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Reopening may slow but not reverse retail decline: economists
WHILE retail sales in June and July will get a boost from pent-up demand flooding back into now-open shops, Singapore may not see the dramatic "revenge spending" sprees that made headlines in China, said economists.
After nearly two months, the shutters lifted at many retail outlets on Friday, in Phase Two of Singapore's re-opening after the circuit breaker.
With almost two-thirds of the month gone, June's retail figures are likely to still be down from a year ago, said Maybank Kim Eng economist Chua Hak Bin. But June's contraction might be around 20 per cent, in contrast to April's 40.5 per cent fall with shops shut for the whole month.
"There's a good chance that retail sales may jump back close to pre-Covid levels in July, because of pent-up demand," he said. "Items that collapsed during the circuit breaker period - wearing apparel, footwear, cars, books, jewellery - will likely rebound in July." Generous fiscal handouts could fuel this, he added.
With dining-in allowed at food and beverage outlets, DBS analysts Alfie Yeo and Andy Sim expect consumer spending to shift from grocery retailers to food services, which are not included in the retail sales index.
UOB economist Barnabas Gan expects retail sales to pick up, particularly in July, but not to the extent of year-on-year growth.
While "not a surprise to see a little blip in across-the-board spending", CIMB Private Banking economist Song Seng Wun too expects year-on-year growth to be down in June and July. But he refrained from specific estimates, saying that it is too early to tell how much of consumer behaviour may have been temporarily or permanently changed. "Much will depend on labour market conditions in the coming months," he added.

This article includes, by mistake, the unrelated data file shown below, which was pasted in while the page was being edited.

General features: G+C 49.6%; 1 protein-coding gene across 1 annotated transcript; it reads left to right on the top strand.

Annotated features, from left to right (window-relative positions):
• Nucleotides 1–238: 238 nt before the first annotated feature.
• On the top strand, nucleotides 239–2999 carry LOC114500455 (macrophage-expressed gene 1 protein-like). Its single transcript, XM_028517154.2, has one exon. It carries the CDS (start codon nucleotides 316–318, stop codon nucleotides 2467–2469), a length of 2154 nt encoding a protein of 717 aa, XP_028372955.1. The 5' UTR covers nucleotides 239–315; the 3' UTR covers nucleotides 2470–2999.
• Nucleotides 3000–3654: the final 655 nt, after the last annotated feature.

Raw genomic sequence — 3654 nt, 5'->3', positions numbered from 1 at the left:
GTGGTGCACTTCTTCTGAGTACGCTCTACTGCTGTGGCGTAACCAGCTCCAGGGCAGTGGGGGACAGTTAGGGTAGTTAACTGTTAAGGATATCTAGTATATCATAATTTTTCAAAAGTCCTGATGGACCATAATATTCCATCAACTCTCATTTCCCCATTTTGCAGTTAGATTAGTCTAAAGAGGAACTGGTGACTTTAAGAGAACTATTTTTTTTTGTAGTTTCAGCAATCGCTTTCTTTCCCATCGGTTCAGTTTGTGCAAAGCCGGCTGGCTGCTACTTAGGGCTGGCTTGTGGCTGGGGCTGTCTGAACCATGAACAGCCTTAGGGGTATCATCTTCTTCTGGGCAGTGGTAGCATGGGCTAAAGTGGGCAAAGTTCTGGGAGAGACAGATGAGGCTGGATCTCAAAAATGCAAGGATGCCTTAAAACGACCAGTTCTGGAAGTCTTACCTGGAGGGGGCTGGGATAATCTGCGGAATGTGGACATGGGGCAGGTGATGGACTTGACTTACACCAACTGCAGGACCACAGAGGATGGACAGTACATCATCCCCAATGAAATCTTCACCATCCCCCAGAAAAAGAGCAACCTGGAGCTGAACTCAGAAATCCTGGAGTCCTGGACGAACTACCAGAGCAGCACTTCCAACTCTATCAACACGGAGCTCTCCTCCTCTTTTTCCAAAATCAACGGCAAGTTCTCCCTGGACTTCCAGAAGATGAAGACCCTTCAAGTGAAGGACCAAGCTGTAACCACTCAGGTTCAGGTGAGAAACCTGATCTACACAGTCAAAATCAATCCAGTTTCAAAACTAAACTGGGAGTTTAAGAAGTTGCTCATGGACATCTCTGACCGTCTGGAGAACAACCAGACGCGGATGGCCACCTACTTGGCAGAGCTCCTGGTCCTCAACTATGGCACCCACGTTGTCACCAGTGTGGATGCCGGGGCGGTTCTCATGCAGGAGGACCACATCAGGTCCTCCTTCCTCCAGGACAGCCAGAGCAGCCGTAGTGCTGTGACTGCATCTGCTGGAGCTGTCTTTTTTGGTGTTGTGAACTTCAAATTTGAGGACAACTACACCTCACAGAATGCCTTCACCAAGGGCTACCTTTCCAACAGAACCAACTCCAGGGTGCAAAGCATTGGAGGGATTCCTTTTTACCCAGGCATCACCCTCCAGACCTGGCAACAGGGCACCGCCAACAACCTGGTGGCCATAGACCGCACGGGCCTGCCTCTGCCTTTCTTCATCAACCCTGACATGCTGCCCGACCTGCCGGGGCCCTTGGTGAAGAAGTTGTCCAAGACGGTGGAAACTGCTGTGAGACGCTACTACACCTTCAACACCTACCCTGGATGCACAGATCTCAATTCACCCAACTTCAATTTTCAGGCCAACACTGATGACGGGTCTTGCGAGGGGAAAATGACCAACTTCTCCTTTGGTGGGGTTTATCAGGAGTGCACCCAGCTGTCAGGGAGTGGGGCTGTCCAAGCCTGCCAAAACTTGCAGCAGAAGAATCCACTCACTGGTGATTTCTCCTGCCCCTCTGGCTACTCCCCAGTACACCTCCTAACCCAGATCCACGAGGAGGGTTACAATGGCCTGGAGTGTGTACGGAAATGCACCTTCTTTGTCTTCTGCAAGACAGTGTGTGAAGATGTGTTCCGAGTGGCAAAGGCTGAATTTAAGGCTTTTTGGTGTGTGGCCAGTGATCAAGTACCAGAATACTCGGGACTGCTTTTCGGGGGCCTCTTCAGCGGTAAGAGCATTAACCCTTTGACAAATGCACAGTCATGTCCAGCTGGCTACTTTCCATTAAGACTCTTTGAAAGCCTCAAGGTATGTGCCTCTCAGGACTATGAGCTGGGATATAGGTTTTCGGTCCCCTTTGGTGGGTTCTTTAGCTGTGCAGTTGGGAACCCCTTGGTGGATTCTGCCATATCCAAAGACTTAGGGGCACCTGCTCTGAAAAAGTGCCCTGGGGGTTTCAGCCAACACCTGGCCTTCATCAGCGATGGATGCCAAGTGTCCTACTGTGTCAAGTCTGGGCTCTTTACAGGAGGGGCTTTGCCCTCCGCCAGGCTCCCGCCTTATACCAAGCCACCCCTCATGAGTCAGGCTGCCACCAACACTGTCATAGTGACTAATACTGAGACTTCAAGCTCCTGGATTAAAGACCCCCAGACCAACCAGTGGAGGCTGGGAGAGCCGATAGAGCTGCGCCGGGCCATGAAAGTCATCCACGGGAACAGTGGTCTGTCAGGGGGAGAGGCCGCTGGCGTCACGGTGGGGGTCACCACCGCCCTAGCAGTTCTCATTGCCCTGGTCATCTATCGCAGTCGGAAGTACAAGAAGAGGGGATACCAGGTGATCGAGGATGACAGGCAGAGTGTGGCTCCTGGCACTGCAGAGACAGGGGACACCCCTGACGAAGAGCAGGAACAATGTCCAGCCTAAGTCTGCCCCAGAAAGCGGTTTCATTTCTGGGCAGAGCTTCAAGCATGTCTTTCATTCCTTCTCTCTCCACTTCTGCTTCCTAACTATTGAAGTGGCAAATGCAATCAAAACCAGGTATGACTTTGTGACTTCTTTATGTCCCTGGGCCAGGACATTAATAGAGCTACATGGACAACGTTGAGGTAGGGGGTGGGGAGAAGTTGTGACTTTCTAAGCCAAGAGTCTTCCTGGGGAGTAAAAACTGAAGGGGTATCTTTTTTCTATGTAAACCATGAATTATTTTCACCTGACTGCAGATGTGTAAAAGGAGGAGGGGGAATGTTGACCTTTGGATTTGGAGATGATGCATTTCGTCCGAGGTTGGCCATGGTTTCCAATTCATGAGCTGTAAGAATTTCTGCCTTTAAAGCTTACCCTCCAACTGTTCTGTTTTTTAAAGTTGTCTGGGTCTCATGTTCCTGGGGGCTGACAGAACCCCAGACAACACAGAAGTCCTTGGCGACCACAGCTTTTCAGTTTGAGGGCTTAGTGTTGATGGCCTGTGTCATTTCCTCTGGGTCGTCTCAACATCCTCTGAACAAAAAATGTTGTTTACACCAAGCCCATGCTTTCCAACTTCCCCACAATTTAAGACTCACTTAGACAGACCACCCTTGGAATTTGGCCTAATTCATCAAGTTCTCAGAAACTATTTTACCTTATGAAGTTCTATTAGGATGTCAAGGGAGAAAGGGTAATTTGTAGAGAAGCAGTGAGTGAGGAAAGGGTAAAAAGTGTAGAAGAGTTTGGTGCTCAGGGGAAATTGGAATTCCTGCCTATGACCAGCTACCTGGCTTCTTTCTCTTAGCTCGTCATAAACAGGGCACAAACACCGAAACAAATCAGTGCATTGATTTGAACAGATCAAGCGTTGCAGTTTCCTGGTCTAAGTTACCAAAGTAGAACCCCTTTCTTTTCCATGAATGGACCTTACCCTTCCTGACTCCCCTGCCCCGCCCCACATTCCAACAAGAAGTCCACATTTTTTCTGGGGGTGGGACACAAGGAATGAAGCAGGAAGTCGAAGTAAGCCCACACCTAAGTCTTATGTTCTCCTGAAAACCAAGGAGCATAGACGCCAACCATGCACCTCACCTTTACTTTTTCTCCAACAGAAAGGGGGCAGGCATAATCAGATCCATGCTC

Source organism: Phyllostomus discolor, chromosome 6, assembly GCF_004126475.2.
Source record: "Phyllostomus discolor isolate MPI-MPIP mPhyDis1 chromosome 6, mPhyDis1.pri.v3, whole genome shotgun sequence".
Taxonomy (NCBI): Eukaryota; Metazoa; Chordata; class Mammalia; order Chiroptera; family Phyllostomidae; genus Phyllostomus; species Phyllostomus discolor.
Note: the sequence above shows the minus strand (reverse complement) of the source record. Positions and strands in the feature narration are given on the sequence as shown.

While high-rollers in China went on sprees in luxury boutiques to make up for lost time, that may not happen here, he added, noting that things were "relatively quiet" at The Shoppes at Marina Bay Sands on Friday, which have initially reopened for loyalty programme members only.
"Luxury retail is mainly dependent on tourism," said Mr Gan. "With very little tourism spending at the moment and domestic consumers likely to stay cautious amid the economic slowdown and increased unemployment for the rest of the year, luxury retail may not see a significant boost despite Phase Two of the reopening."
Safe distancing requirements caused queues at malls and mass market retailers on Friday. On social media, luxury boutiques suggested that customers make appointments, with slots available into the coming months. Cartier said its appointments "are looking healthy", with good attendance on Friday.
Vehicle sales could provide a boost in coming months, said economists. Dealerships also encouraged appointments, with BMW dealer Performance Motors extending its showroom operating hours for this weekend.
A Cycle & Carriage spokesman said their showrooms saw "healthy interest and traffic" on Friday. At the reopened Porsche Centre Singapore, "response from customers has been robust", said Jason Lim, general manager of Stuttgart Auto, Porsche's sole dealer in Singapore.
Mazda general manager William Low noted pent-up demand for test drives, with appointments made ahead of the re-opening. "These customers had been waiting eagerly for our showrooms to resume operations so that they can finalise their car purchase after their test drive."
Mazda's two showrooms reopened on Friday with a promotion in which customers pay only monthly interest for 12 months, deferring the principal amount to the next year, which Mazda expects to "generate even more interest and enquiries".
The news that Certificate of Entitlement bidding will resume on July 6 has also fuelled requests for test-drive opportunities, he added.